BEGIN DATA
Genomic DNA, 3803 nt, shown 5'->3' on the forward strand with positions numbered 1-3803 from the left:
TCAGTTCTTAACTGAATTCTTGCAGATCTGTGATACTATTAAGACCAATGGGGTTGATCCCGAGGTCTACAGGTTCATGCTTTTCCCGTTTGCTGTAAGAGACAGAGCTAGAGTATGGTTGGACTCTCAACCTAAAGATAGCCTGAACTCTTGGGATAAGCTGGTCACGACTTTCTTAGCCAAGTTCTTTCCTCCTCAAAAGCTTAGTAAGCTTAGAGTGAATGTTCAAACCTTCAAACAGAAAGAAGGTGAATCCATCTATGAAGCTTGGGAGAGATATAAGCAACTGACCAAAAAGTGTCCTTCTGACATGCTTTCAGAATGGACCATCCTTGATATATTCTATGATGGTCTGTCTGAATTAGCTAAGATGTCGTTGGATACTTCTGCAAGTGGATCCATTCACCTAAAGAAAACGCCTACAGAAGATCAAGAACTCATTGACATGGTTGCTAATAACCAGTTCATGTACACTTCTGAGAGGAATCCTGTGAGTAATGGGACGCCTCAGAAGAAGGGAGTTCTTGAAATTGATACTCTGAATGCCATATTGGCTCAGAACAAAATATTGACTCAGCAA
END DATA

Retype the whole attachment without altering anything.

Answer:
Genomic DNA, 3803 nt, shown 5'->3' on the forward strand with positions numbered 1-3803 from the left:
TCAGTTCTTAACTGAATTCTTGCAGATCTGTGATACTATTAAGACCAATGGGGTTGATCCCGAGGTCTACAGGTTCATGCTTTTCCCGTTTGCTGTAAGAGACAGAGCTAGAGTATGGTTGGACTCTCAACCTAAAGATAGCCTGAACTCTTGGGATAAGCTGGTCACGACTTTCTTAGCCAAGTTCTTTCCTCCTCAAAAGCTTAGTAAGCTTAGAGTGAATGTTCAAACCTTCAAACAGAAAGAAGGTGAATCCATCTATGAAGCTTGGGAGAGATATAAGCAACTGACCAAAAAGTGTCCTTCTGACATGCTTTCAGAATGGACCATCCTTGATATATTCTATGATGGTCTGTCTGAATTAGCTAAGATGTCGTTGGATACTTCTGCAAGTGGATCCATTCACCTAAAGAAAACGCCTACAGAAGATCAAGAACTCATTGACATGGTTGCTAATAACCAGTTCATGTACACTTCTGAGAGGAATCCTGTGAGTAATGGGACGCCTCAGAAGAAGGGAGTTCTTGAAATTGATACTCTGAATGCCATATTGGCTCAGAACAAAATATTGACTCAGCAA